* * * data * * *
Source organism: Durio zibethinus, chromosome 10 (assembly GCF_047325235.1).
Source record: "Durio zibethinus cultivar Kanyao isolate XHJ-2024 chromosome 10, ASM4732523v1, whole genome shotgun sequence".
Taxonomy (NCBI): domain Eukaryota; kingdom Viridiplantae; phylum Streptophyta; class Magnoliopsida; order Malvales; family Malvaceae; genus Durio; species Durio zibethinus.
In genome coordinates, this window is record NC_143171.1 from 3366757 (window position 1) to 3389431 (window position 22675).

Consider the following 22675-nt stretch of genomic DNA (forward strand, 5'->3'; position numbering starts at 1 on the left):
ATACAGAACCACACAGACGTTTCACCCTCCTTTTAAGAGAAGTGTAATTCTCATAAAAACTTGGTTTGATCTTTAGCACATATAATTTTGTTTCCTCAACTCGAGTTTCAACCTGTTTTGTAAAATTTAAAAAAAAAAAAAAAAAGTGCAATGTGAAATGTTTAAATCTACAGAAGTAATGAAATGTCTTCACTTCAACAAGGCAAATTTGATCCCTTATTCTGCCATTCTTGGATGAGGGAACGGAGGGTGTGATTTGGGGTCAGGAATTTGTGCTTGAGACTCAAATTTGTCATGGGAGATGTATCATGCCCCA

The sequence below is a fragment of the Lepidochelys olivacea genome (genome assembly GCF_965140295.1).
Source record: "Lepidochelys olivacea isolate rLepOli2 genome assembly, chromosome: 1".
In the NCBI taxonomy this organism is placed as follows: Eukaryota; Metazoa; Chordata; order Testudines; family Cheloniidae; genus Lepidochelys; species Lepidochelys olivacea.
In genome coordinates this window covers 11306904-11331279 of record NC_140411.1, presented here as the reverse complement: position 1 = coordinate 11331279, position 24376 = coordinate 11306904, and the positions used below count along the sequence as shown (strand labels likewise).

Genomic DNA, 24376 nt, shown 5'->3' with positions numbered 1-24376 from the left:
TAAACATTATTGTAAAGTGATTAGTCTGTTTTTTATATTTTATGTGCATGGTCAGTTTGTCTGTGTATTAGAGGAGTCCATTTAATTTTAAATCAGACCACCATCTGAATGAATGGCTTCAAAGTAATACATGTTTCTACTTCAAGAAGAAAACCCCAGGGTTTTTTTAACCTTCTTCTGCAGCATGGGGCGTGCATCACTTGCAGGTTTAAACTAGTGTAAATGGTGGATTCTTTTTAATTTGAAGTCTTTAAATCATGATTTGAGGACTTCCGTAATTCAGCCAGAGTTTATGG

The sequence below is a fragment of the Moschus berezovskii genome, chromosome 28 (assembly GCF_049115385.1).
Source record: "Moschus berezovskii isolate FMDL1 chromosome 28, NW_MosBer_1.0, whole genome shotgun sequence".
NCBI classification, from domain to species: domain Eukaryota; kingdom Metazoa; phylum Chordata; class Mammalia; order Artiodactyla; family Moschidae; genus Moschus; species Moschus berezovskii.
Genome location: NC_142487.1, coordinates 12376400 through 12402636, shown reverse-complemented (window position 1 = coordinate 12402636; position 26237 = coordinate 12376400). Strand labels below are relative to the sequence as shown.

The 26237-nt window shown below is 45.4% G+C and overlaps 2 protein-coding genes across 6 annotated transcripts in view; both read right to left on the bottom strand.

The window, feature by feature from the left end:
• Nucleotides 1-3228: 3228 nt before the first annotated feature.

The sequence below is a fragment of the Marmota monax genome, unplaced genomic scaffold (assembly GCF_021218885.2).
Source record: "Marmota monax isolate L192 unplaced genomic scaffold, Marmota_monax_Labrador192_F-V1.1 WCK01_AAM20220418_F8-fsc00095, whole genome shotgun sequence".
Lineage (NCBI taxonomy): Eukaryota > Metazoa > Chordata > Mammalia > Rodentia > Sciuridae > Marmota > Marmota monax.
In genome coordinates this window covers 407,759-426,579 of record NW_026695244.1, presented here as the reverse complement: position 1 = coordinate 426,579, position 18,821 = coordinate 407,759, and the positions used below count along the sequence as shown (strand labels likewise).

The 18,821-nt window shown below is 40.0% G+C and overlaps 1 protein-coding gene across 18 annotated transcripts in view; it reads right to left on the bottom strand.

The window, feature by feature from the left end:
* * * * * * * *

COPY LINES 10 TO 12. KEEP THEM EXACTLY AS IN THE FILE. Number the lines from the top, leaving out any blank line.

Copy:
In genome coordinates this window covers 11306904-11331279 of record NC_140411.1, presented here as the reverse complement: position 1 = coordinate 11331279, position 24376 = coordinate 11306904, and the positions used below count along the sequence as shown (strand labels likewise).

Genomic DNA, 24376 nt, shown 5'->3' with positions numbered 1-24376 from the left:
TAAACATTATTGTAAAGTGATTAGTCTGTTTTTTATATTTTATGTGCATGGTCAGTTTGTCTGTGTATTAGAGGAGTCCATTTAATTTTAAATCAGACCACCATCTGAATGAATGGCTTCAAAGTAATACATGTTTCTACTTCAAGAAGAAAACCCCAGGGTTTTTTTAACCTTCTTCTGCAGCATGGGGCGTGCATCACTTGCAGGTTTAAACTAGTGTAAATGGTGGATTCTTTTTAATTTGAAGTCTTTAAATCATGATTTGAGGACTTCCGTAATTCAGCCAGAGTTTATGG